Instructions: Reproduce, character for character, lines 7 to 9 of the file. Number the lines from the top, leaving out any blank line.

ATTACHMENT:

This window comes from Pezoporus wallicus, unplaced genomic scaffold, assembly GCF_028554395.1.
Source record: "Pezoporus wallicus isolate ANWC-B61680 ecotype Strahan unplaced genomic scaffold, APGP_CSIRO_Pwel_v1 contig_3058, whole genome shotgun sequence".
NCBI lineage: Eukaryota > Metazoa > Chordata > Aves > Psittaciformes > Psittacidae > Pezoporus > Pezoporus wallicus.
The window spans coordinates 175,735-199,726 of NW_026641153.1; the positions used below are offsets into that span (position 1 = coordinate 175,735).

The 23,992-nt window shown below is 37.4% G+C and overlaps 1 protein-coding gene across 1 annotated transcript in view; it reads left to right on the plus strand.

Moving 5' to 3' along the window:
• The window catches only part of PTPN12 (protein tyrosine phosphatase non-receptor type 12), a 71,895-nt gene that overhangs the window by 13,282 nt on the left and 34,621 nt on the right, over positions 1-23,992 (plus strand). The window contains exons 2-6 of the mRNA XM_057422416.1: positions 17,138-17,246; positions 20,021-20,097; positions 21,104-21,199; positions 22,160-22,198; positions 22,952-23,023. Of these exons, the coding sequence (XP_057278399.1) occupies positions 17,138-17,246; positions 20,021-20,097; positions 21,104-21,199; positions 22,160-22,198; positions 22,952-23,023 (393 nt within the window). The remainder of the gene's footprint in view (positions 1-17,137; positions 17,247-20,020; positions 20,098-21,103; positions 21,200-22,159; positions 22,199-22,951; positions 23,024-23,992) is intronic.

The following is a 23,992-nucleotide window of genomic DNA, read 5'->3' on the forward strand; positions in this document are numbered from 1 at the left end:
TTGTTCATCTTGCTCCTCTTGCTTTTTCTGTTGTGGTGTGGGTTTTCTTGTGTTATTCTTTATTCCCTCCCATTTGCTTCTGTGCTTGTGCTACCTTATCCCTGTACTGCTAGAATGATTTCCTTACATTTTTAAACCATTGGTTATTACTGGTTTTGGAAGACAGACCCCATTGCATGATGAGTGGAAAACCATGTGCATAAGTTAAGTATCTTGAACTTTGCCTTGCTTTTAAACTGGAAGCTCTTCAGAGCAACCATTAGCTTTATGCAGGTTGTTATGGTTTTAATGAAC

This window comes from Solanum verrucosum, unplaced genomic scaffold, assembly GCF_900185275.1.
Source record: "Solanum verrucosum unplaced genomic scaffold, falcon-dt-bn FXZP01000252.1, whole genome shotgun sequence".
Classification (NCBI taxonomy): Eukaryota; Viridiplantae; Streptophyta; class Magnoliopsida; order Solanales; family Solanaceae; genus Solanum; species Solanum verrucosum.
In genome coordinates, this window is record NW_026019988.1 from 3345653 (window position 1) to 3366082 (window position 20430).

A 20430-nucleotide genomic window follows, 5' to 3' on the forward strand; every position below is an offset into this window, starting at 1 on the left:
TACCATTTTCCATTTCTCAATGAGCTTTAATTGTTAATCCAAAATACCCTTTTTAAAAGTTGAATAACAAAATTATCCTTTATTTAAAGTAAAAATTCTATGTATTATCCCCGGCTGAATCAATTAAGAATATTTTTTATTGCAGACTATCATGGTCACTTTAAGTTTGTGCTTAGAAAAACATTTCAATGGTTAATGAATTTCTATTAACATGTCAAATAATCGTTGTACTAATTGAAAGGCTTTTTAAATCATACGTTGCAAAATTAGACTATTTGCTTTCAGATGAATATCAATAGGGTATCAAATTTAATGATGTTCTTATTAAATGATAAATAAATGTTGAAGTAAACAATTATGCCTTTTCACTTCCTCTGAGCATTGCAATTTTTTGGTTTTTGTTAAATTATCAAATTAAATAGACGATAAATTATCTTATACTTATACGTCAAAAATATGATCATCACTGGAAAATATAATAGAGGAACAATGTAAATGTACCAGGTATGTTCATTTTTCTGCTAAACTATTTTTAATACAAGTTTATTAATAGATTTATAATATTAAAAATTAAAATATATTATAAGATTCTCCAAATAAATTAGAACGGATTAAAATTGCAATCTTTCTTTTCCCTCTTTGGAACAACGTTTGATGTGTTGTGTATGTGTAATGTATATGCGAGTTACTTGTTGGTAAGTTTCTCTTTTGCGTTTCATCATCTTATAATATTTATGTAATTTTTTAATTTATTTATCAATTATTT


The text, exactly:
• The window catches only part of PTPN12 (protein tyrosine phosphatase non-receptor type 12), a 71,895-nt gene that overhangs the window by 13,282 nt on the left and 34,621 nt on the right, over positions 1-23,992 (plus strand). The window contains exons 2-6 of the mRNA XM_057422416.1: positions 17,138-17,246; positions 20,021-20,097; positions 21,104-21,199; positions 22,160-22,198; positions 22,952-23,023. Of these exons, the coding sequence (XP_057278399.1) occupies positions 17,138-17,246; positions 20,021-20,097; positions 21,104-21,199; positions 22,160-22,198; positions 22,952-23,023 (393 nt within the window). The remainder of the gene's footprint in view (positions 1-17,137; positions 17,247-20,020; positions 20,098-21,103; positions 21,200-22,159; positions 22,199-22,951; positions 23,024-23,992) is intronic.

The following is a 23,992-nucleotide window of genomic DNA, read 5'->3' on the forward strand; positions in this document are numbered from 1 at the left end:
TTGTTCATCTTGCTCCTCTTGCTTTTTCTGTTGTGGTGTGGGTTTTCTTGTGTTATTCTTTATTCCCTCCCATTTGCTTCTGTGCTTGTGCTACCTTATCCCTGTACTGCTAGAATGATTTCCTTACATTTTTAAACCATTGGTTATTACTGGTTTTGGAAGACAGACCCCATTGCATGATGAGTGGAAAACCATGTGCATAAGTTAAGTATCTTGAACTTTGCCTTGCTTTTAAACTGGAAGCTCTTCAGAGCAACCATTAGCTTTATGCAGGTTGTTATGGTTTTAATGAAC